2§11. Claims of superiority can be contested, however, as we see in the following three examples (Extracts 2-Ca, 2-Cb, 2-Cc):

Extract 2-Ca

... so that any one else will draw back | from saying that he is equal to [isos] me [=Agamemnon] and from making himself equal to [homoios] me face to face.
Iliad I 186–187 [9]
Here we see Agamemnon in the act of showing off his political power to Achilles and threatening to show off that same power, which is based on his social status, to anyone else who dares to challenge him. The adjective isos (ἴσος) here, which means ‘equal’, is synonymous with homoios (ὁμοῖος), which I translate also as ‘equal’ here. The point being made by the figure of Agamemnon is that nobody is his equal, not even Achilles. To put it another way, we can say that Agamemnon is claiming that nobody is his peer, that he is peerless.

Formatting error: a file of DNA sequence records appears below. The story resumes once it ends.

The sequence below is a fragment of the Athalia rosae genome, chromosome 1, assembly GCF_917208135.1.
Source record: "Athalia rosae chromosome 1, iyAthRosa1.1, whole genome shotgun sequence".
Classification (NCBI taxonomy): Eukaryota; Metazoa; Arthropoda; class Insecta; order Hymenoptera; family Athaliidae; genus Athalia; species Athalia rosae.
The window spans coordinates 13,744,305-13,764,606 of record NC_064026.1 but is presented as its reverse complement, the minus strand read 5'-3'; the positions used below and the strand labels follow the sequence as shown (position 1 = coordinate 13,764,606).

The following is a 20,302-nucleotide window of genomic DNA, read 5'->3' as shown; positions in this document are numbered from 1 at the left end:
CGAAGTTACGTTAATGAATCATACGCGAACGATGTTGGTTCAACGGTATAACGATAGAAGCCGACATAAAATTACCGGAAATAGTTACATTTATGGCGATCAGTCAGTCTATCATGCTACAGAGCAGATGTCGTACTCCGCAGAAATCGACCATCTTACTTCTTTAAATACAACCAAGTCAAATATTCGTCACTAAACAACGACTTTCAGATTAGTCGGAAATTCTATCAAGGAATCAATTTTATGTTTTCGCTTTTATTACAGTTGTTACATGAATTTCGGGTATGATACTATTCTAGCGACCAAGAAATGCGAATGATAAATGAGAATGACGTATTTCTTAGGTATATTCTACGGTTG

But this claim of Agamemnon can be contested, as we see from the next example, featuring words spoken by the figure of Nestor:

Extract 2-Cb

Don’t you, [Achilles] son of Peleus, be quarrelling with the king, | force against force, since it is never an equal [homoiē] thing, I mean, the rank {81|82} inherited | by a king holding the scepter, to whom Zeus has given a luminous sign of sovereignty. | Even if you [= Achilles] are as mighty as you are, born of a goddess, | nevertheless, he [= Agamemnon] is superior in status, since he rules over more subjects.
Iliad I 277–281 [10]
By implication, Nestor here is recognizing that Agamemnon is actually inferior to Achilles in warfare, even though he is superior in social status. So Agamemnon is not peerless, as he claims to be.
Achilles himself questions Agamemnon’s claim to be peerless. Speaking to his friend Patroklos, here is how Achilles lays claim to his own social status as a peer of Agamemnon: